Now, if your opponent has a block in your home field as you’re getting ready to bear off, this makes it a little harder. You can’t land on that block, but you can try to make it work for you. If White has a block on point 1, just build up the rolling wall and try to keep it 6 points wide until you have most of your stones in the home field. Avoid odd numbers of stones on the 7-point at the end, just in case you get double 5’s (or whatever). This is risky, though, because if your last 2 stones are on point-7 and you roll only one 6 (1/6th chance), you’ll only be able to move one stone and the other will be left as a blot that the opponent can hit if he gets a 6 (or whatever) next time (1/6th chance).

(White has a block in Red’s home field as Red prepares to bear off. What Red wants to avoid is rolling a 6-4, because he’d have to move one stone from the 7-point, leaving a blot. He’d also have to move a stone in closer to the tray from the 6- or 5-point, leaving a second blot.)

If your opponent’s block is on any other point in your home field, bring up your rolling wall and just start throwing stones behind the block when you can, trying to keep from having an odd number of stones at the farthest end of the wall in case you get double 6’s (or maybe double 5’s) and end up leaving a blot that the opponent can reach.

(Running game. There’s nothing between Red and the tray. If and when White returns to the board from the bar, it will be BEHIND Red’s stones, where it won’t be a threat. Since Red already has 4 stones in the tray, his odds of winning are very high, as long as White doesn’t cheat by getting high doubles four turns in a row.)

Once you have all your stones in your home field, you want to keep jockeying them closer to the tray to avoid having odd numbers of stones on the points farthest from the tray. When you’re ready, use 6’s to bear off, and all other numbers to bring the blots closer to the tray. What you’re looking for here is to let one of your opponent’s stones escape from their back field, while leaving a blot where you can hit it. If possible, put your opponent on the bar, and block the point he had been on. Don’t leave blots yourself. Keep an even number of stones on your farthest blocks. This way, your opponent loses turns while stuck on the bar, and when they DO get back on the board, it will be safely behind your wall and you can turn this into a running game that you’ll probably win (unless he gets lots of high doubles one after the other, in which case you want to check him for using loaded dice. Or, if it’s the yahoo game, you can complain that the software cheats.)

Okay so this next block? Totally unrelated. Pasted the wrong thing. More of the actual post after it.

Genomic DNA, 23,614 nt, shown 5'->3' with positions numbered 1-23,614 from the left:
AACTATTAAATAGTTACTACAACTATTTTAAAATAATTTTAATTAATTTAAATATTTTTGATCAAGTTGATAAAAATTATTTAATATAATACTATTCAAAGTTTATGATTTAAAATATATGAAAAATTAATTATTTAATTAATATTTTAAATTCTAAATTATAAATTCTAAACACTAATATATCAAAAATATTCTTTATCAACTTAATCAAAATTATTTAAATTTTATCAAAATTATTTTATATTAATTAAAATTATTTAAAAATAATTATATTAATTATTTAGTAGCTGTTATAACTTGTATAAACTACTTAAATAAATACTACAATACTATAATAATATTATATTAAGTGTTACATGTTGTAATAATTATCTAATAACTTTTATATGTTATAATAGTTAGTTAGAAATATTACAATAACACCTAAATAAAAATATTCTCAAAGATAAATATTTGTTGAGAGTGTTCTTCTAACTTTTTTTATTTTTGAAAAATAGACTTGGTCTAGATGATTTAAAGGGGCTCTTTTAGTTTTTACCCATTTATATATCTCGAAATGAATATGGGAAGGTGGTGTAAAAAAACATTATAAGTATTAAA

In situation 2, after you bring your stones into your home field, you have situation 3. Then, once all of your opponent’s stones are past yours and you have a running game, situation 3 turns into situation 1. The only real difference between cases 2, 3 and 1 is that when case 3 turns into a running game, you’ll have more of your stones around points 1-3, and several stones in the tray. In case 1, you may have most of your stones on point-6, while your opponent has already started bearing off.

We can ignore what White is doing tactically. When Red starts bearing off, it’s just Red against the dice.

To be continued.


Programming the Pocket Miku, Details, Part2